How To Set the Canonical URL for a Post or Page in WordPress

April 18, 2012 · 24 comments

in SEO, WordPress

Define the “Original Source” To Protect SEO
Using the Canonical Setting

When ever we utilize a piece of duplicate content – whether on our own site or cross-site – its important to consider what we tell Google about that piece.

If you are reblogging a piece of content, the canonical field is the “SEO correct” way to tell Google that the original lists “over there”.

Depending on what you are doing this may or may not replace the need to include an in post dofollow link.

The WordPress SEO by Yoast plugin (which replaces the older AIO, Platinum and Headspace SEO plugins) makes this super simple.

Simply fill in the Canonical URl field with the URL link to the original copy of the post (regardless of whether it is on your site or someone elses).  Piece of cake!

When republishing the same piece on your own site over and over – such as with a monthly webinar announcement – it’s actually better to also use the “noindex” setting in addition. That tells Google to essentially skip over the piece and in that way only “see” the original in the SERPs.

Sometimes the announcements, schedules, etc that we publish routinely are for our readers… and very confusing to Google. Using canonical and (where appropriate) noindex will help Google understand.

There are other important uses for canonical at a site-wide level, however hopefully this post makes it easy for you to to understand the in-post settings and why they matter.

Canonical, with or without noindex, is your friend in minimizing duplicate content problems (some of which are inherent to WordPress and other CMS systems).

~ Kimberly Castleberry ~
Simple Tech Tips For Marketing


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{ 24 comments… read them below or add one }

Navin Kunwar April 18, 2012 at 1:35 am

Currently im using 303 to redirect all 404 pages, btw how much time google takes to deindex those 303 redirected pages ?. does WordPress themes 404 page sends 404 status or just page not found messages ?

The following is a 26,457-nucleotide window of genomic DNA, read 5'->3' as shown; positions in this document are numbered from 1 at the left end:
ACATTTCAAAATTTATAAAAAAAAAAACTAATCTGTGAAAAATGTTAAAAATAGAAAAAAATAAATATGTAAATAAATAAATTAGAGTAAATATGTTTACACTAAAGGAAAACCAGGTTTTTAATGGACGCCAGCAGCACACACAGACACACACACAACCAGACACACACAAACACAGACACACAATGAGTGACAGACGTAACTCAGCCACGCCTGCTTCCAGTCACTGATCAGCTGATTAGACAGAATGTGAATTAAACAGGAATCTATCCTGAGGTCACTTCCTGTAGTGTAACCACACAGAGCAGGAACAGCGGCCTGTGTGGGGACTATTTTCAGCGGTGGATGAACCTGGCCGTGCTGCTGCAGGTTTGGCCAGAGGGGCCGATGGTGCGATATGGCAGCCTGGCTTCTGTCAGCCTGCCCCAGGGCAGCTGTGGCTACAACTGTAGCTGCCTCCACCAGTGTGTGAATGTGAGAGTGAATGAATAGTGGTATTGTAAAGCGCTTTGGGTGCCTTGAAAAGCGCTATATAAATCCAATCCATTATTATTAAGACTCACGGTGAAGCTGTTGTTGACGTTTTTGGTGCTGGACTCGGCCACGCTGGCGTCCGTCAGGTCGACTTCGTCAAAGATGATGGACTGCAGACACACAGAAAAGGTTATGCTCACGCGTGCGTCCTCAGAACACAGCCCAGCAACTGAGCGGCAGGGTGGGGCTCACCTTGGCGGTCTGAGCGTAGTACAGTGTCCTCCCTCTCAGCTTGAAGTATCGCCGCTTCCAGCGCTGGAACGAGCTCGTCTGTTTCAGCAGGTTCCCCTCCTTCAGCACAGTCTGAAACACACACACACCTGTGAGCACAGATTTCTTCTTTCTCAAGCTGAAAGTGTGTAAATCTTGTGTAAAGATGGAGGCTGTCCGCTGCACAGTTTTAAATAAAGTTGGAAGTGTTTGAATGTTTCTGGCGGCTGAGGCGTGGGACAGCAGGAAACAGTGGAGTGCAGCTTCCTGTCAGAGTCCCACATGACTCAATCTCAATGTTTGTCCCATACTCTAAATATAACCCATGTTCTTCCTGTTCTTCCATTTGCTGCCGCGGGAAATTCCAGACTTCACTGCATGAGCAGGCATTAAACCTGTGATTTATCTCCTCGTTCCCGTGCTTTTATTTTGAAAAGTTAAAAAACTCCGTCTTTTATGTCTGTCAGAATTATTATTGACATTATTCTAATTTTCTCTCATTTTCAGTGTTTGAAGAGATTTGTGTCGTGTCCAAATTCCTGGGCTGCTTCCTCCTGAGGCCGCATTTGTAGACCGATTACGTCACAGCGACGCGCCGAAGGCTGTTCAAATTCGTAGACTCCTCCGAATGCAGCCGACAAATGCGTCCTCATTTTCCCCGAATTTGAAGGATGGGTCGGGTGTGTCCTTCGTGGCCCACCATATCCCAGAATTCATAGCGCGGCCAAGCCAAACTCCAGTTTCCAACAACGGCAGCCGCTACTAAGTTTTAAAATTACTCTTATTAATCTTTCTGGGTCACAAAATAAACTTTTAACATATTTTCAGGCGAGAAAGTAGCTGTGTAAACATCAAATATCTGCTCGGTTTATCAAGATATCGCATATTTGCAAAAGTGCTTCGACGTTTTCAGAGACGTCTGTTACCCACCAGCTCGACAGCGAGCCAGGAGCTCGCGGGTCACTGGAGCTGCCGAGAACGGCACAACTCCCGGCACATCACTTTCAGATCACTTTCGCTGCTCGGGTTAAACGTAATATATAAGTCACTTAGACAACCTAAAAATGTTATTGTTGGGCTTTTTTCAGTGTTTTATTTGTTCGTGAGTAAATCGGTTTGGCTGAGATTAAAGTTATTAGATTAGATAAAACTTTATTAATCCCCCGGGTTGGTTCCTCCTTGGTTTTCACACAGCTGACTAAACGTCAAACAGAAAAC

Rosemary O'Shaughnessy April 18, 2012 at 5:07 am

Hi Kim,

Thanks for sharing this tip , I always like to drop in to your blog and see your latest updates and advice. take care Rosemary
Rosemary O’Shaughnessy invites you to read…Local Business People……..2 Tools to Help Productivity on the Move !!!My Profile


Anne Bain April 18, 2012 at 7:43 pm

Hi Kim
Thanks for the information. Just to clarify, whenever I am posting another person’s article I have to go into YOAST each time to put in the canonical url?


Kim Castleberry April 18, 2012 at 7:55 pm

Anne, if you are republishing complete articles without framing them in paragraphs of text you have wrote (which still requires citation), then using canonical would be the correct answer.


Anne Bain April 18, 2012 at 8:35 pm

Hi Kim

Wow that was quick thank you for your reply! I don’t do this often and have always cited the source so it is good to know better to use the canonical url in YOAST. I am launching a new travel website and will most probably use a lot more cited information on that one.


Kim Castleberry April 18, 2012 at 9:04 pm

Hey Anne, I would use the canonical in addition to citing rather than as a replacement for it. The reason for this is that your reader can not see the canonical (it’s only for Google) and citing would be needed to ensure you don’t create something that “looks” (to the reader) like plagiarism. You’re definitely on the right track!


Gabrielle April 19, 2012 at 4:43 pm

Thanks for this useful guide. Rel Canonical is one of the things that SEOmoz said could be brought up at a job interview for an seo position. I bet mentioning Yoast will get you an advantage over other applicants.